The striking imbalance in Ontario’s labour market today can be traced in part to changes made under the Harris Conservative government – notably the 1995 elimination of the legislative gains contained in the NDP government’s Bill 40 labour law reform package, the end of card certification which had existed in Ontario for many years prior to the NDP government, the freezing of minimum wages for almost a decade, and the significant diminishment of employment standards in the amendments to the ESA in 2000.
The results of these regressive legislative measures, combined with low wage, foreign competition experienced in many sectors of the economy and the weakening of private sector union density, has left increasing numbers of Ontario workers relegated to low-wage, precarious work.
As described above, Ontario’s Employment Standards Act already contains provisions that allow the government to put in place employment standards specific to certain sectors, occupations and regions. Although there would no doubt still be some business opposition, it would not be a particularly complicated legislative task to amend the ESA to allow the Ontario Labour Relations Board to define – in consultation with employers and labour – an industry and a region, and prescribe for that entity one or more terms or conditions of employment, that would apply to employers and employees. Needless to say, such terms or conditions could include a higher minimum wage than the province-wide floor.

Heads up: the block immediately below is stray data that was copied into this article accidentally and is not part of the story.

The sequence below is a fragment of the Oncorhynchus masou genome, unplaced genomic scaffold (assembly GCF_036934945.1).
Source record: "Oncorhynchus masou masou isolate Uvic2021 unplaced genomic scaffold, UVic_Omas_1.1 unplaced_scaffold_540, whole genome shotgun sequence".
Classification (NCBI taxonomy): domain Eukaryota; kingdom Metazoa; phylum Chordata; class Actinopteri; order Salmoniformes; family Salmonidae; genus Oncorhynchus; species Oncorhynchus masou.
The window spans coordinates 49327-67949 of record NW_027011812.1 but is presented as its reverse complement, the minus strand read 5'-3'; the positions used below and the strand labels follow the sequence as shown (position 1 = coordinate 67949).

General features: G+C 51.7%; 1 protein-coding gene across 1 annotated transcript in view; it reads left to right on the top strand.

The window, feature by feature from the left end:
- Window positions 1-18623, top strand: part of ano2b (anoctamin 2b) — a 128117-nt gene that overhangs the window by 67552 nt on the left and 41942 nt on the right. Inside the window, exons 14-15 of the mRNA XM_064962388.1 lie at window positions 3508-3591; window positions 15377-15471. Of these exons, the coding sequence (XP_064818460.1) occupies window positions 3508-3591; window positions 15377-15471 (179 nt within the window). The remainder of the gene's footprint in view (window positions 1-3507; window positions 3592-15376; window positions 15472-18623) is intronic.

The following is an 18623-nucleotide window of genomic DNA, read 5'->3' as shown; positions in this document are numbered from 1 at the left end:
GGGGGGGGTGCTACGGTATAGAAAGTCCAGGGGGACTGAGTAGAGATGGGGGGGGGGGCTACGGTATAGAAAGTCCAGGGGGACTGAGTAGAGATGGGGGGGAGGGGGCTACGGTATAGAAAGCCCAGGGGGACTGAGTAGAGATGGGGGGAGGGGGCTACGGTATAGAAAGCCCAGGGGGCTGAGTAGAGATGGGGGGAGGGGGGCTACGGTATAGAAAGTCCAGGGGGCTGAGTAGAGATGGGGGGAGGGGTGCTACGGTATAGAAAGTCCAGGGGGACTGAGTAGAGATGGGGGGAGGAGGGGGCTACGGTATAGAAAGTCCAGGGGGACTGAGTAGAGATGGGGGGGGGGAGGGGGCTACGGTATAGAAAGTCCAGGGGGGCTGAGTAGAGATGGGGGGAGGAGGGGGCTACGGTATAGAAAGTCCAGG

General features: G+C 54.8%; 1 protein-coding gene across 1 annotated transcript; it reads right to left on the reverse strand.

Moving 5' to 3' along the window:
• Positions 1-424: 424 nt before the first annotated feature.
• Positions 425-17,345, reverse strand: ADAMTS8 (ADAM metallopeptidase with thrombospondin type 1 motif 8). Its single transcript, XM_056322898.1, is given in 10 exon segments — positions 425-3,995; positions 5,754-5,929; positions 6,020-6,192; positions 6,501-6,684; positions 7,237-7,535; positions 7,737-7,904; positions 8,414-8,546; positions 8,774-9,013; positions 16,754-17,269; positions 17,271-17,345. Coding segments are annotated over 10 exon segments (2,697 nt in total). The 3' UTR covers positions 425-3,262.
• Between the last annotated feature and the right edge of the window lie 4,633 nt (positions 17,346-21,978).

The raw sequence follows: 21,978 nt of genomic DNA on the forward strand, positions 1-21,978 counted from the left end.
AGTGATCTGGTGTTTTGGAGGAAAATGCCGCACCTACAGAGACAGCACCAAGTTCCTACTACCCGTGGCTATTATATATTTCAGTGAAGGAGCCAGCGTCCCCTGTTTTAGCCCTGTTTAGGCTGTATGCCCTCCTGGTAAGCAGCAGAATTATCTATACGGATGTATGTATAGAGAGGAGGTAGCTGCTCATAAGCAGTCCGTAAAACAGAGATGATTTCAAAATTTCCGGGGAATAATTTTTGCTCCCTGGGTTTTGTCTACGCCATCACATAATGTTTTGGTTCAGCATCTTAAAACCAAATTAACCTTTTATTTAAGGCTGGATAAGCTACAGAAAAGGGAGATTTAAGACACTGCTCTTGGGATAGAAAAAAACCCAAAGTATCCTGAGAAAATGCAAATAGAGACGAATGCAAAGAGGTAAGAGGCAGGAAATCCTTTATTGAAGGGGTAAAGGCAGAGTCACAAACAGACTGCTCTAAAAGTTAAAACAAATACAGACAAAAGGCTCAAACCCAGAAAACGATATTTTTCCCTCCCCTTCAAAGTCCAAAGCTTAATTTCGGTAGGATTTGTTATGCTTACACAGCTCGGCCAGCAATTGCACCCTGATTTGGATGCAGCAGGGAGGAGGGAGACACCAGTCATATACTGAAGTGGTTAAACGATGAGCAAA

Nor would a more robust regime of regional and sectoral employment standards in any way interfere with the long-term development of sectoral collective bargaining structures such as those which now exist in Ontario’s construction industry. In fact, Unifor, Canada’s largest private sector union, recently proposed a complimentary set of sectoral collective bargaining and employment standards regimes for Ontario. The Ontario based Workers Action Centre also endorsed a sectoral approach to collective bargaining in their excellent submission to Ontario’s Changing Workplaces Review.
To sum things up, the fight for the $15/hr. minimum wage represents an important response to the increasing precarity of work and a return to a more progressive and ambitious approach to labour market regulation. And what is clear from the U. S. minimum wage movement’s astounding successes of the past few years is that an important ingredient of achieving this more aggressive labour market regulation is to use general employment standards as a floor and then to vary higher minimum employment standards according to distinct regional, sectoral, and occupational labour markets.
The above history of Ontario regional and sectoral employment standards practices shows that far from being a deviation from Ontario’s tradition of progressive labour law reform, this approach would represent a continuation of a balanced, socially progressive approach to employment standards going back many decades.
The remarkable success of New York’s minimum wage movement suggests that Canadian minimum wage activists and their allies shouldn’t be afraid of aiming high and dreaming big. It’s unlikely that under the current CPI based formula, Ontario’s minimum wage will even reach $12 by 2018 – and that’s just not good enough.
Ontario’s Industrial Standards Act implemented in 1935, had its origins in the exploitive sweatshop conditions in Toronto’s garment industry that existed at the time. It could be argued that the “sweatshops” of today exist behind the counters and in the kitchens of thousands of fast food outlets blanketing the province.
Wouldn’t it be something for Ontario to one-up New York and put in place a legislated $16/hr. minimum wage by the end of 2018 at Tim’s, McDonald’s and other Toronto area outlets belonging to large, national and multi-national fast food chains!